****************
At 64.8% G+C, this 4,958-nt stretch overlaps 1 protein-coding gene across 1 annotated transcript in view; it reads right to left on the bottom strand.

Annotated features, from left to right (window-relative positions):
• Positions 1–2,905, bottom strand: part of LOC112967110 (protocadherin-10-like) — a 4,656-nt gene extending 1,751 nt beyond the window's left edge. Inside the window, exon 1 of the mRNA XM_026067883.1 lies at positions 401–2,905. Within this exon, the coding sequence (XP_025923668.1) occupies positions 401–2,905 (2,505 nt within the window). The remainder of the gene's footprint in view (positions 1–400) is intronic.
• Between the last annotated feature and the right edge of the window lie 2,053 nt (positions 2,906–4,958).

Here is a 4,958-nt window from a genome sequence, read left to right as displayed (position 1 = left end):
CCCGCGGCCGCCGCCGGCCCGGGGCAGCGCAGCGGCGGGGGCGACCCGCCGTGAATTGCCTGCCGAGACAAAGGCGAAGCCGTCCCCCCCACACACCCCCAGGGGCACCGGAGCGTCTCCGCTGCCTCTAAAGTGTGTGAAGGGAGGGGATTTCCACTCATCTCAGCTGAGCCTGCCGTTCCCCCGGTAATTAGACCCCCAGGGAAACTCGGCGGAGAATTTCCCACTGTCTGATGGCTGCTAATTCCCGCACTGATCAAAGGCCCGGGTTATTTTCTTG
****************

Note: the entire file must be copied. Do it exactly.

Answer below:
At 64.8% G+C, this 4,958-nt stretch overlaps 1 protein-coding gene across 1 annotated transcript in view; it reads right to left on the bottom strand.

Annotated features, from left to right (window-relative positions):
• Positions 1–2,905, bottom strand: part of LOC112967110 (protocadherin-10-like) — a 4,656-nt gene extending 1,751 nt beyond the window's left edge. Inside the window, exon 1 of the mRNA XM_026067883.1 lies at positions 401–2,905. Within this exon, the coding sequence (XP_025923668.1) occupies positions 401–2,905 (2,505 nt within the window). The remainder of the gene's footprint in view (positions 1–400) is intronic.
• Between the last annotated feature and the right edge of the window lie 2,053 nt (positions 2,906–4,958).

Here is a 4,958-nt window from a genome sequence, read left to right as displayed (position 1 = left end):
CCCGCGGCCGCCGCCGGCCCGGGGCAGCGCAGCGGCGGGGGCGACCCGCCGTGAATTGCCTGCCGAGACAAAGGCGAAGCCGTCCCCCCCACACACCCCCAGGGGCACCGGAGCGTCTCCGCTGCCTCTAAAGTGTGTGAAGGGAGGGGATTTCCACTCATCTCAGCTGAGCCTGCCGTTCCCCCGGTAATTAGACCCCCAGGGAAACTCGGCGGAGAATTTCCCACTGTCTGATGGCTGCTAATTCCCGCACTGATCAAAGGCCCGGGTTATTTTCTTG